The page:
When breeding full-arched rabbits, the Tan is the easiest to be show-worthy as every tan kit produced will always have the same colors as the buck and doe parent. All Tan rabbits have a red-orange highlight pattern on an otherwise dark coat (which can be blue, lilac, chocolate or black); the dark shading is on the Tan’s back, head and sides. The tan markings are found on the inside of the ears, jowls, nostrils, around each eye, underside of tail, belly, chest and the nape of the neck.
Tan rabbits have glossy flyback fur that’s easy to maintain.
Like any rabbit, the Tan rabbit’s diet must consist of 70 percent hay in order to stay healthy. The rest of its diet should be comprised of pellets and a select amount of fruits, vegetables, and leafy greens. Always research before feeding your rabbit anything from your fridge, as some vegetables, leafy greens, and even some fruits can be hazardous to your rabbit’s health, or will not contain enough nutrients to be beneficial for its health.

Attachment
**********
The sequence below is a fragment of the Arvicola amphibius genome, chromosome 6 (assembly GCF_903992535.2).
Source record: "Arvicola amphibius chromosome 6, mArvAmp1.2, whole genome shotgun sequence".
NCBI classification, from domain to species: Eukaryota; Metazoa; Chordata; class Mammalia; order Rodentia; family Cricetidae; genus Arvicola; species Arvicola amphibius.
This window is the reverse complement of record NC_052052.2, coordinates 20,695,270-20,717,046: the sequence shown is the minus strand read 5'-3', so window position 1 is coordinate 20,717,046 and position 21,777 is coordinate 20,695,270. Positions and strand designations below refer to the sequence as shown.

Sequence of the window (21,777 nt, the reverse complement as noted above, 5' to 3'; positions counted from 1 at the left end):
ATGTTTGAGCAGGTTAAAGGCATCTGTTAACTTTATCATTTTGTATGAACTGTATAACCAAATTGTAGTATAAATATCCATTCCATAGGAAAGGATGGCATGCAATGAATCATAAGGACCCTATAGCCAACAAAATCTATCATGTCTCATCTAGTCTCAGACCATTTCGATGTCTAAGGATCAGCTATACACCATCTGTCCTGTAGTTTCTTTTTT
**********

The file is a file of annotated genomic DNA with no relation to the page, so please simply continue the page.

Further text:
This rabbit does well in indoor and outdoor enclosures. Pet rabbits seem to be healthier overall when kept indoors, as owners are less likely to “forget” about these animals if seen everyday (plus, extreme weather conditions can have an impact on your rabbit’s wellbeing). Outdoor enclosures should be made of wire or wood and need to be raised off the ground in order to protect your rabbit from the elements (such as some rain/snow), as well as potential predators. Indoor enclosures should be made of wire and have a solid bottom to hold bedding, which needs to be spot-cleaned everyday and completely replaced at the end of every week. Because this is such an energetic and lively breed, Tan rabbit enclosures need to be large enough to allow it to hop and jump without getting hurt.
The Tan rabbit doesn’t have any health issues particular to its breed, however rabbit owners should check their pets for common rabbit problems such as overgrown teeth. Overgrown teeth occur when the rabbit has a poor diet that does not consist mainly of hay, which slowly grinds its teeth down naturally. If your rabbit isn’t eat as much, doesn’t eat at all, has fewer droppings or just doesn’t seem to act normal, be sure to check its mouth for signs of overgrown teeth, which can grow into the jaw or face and be extremely painful.